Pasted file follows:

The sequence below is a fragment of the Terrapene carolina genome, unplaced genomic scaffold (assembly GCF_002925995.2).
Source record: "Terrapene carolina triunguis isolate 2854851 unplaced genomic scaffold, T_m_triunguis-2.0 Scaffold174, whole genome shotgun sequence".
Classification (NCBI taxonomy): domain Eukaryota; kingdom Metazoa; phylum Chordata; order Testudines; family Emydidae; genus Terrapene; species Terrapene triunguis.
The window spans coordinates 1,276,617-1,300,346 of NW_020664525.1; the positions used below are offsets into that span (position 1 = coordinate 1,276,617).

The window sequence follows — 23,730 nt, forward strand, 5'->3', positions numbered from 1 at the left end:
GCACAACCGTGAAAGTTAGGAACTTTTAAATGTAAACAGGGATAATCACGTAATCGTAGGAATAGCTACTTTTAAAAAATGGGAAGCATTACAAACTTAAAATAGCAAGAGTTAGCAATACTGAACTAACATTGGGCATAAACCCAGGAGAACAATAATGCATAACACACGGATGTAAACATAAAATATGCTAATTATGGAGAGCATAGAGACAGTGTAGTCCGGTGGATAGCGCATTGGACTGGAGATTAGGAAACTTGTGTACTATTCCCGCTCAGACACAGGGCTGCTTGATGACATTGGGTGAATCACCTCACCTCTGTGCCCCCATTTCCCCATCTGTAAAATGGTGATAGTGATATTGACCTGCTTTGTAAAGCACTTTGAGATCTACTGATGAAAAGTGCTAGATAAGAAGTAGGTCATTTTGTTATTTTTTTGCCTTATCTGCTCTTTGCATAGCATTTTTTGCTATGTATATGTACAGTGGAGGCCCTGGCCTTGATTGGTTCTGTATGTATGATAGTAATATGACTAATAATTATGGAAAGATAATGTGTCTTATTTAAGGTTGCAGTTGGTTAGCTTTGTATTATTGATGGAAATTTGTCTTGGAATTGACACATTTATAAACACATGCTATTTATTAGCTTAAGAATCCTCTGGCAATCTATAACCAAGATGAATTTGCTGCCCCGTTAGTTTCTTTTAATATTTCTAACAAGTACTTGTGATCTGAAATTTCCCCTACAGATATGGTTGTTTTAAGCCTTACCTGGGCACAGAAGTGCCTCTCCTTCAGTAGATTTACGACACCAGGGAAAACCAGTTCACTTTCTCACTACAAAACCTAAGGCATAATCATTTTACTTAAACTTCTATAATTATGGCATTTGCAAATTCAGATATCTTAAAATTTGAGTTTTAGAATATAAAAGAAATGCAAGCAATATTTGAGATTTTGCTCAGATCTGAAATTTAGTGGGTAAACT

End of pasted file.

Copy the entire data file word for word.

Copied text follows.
The sequence below is a fragment of the Terrapene carolina genome, unplaced genomic scaffold (assembly GCF_002925995.2).
Source record: "Terrapene carolina triunguis isolate 2854851 unplaced genomic scaffold, T_m_triunguis-2.0 Scaffold174, whole genome shotgun sequence".
Classification (NCBI taxonomy): domain Eukaryota; kingdom Metazoa; phylum Chordata; order Testudines; family Emydidae; genus Terrapene; species Terrapene triunguis.
The window spans coordinates 1,276,617-1,300,346 of NW_020664525.1; the positions used below are offsets into that span (position 1 = coordinate 1,276,617).

The window sequence follows — 23,730 nt, forward strand, 5'->3', positions numbered from 1 at the left end:
GCACAACCGTGAAAGTTAGGAACTTTTAAATGTAAACAGGGATAATCACGTAATCGTAGGAATAGCTACTTTTAAAAAATGGGAAGCATTACAAACTTAAAATAGCAAGAGTTAGCAATACTGAACTAACATTGGGCATAAACCCAGGAGAACAATAATGCATAACACACGGATGTAAACATAAAATATGCTAATTATGGAGAGCATAGAGACAGTGTAGTCCGGTGGATAGCGCATTGGACTGGAGATTAGGAAACTTGTGTACTATTCCCGCTCAGACACAGGGCTGCTTGATGACATTGGGTGAATCACCTCACCTCTGTGCCCCCATTTCCCCATCTGTAAAATGGTGATAGTGATATTGACCTGCTTTGTAAAGCACTTTGAGATCTACTGATGAAAAGTGCTAGATAAGAAGTAGGTCATTTTGTTATTTTTTTGCCTTATCTGCTCTTTGCATAGCATTTTTTGCTATGTATATGTACAGTGGAGGCCCTGGCCTTGATTGGTTCTGTATGTATGATAGTAATATGACTAATAATTATGGAAAGATAATGTGTCTTATTTAAGGTTGCAGTTGGTTAGCTTTGTATTATTGATGGAAATTTGTCTTGGAATTGACACATTTATAAACACATGCTATTTATTAGCTTAAGAATCCTCTGGCAATCTATAACCAAGATGAATTTGCTGCCCCGTTAGTTTCTTTTAATATTTCTAACAAGTACTTGTGATCTGAAATTTCCCCTACAGATATGGTTGTTTTAAGCCTTACCTGGGCACAGAAGTGCCTCTCCTTCAGTAGATTTACGACACCAGGGAAAACCAGTTCACTTTCTCACTACAAAACCTAAGGCATAATCATTTTACTTAAACTTCTATAATTATGGCATTTGCAAATTCAGATATCTTAAAATTTGAGTTTTAGAATATAAAAGAAATGCAAGCAATATTTGAGATTTTGCTCAGATCTGAAATTTAGTGGGTAAACT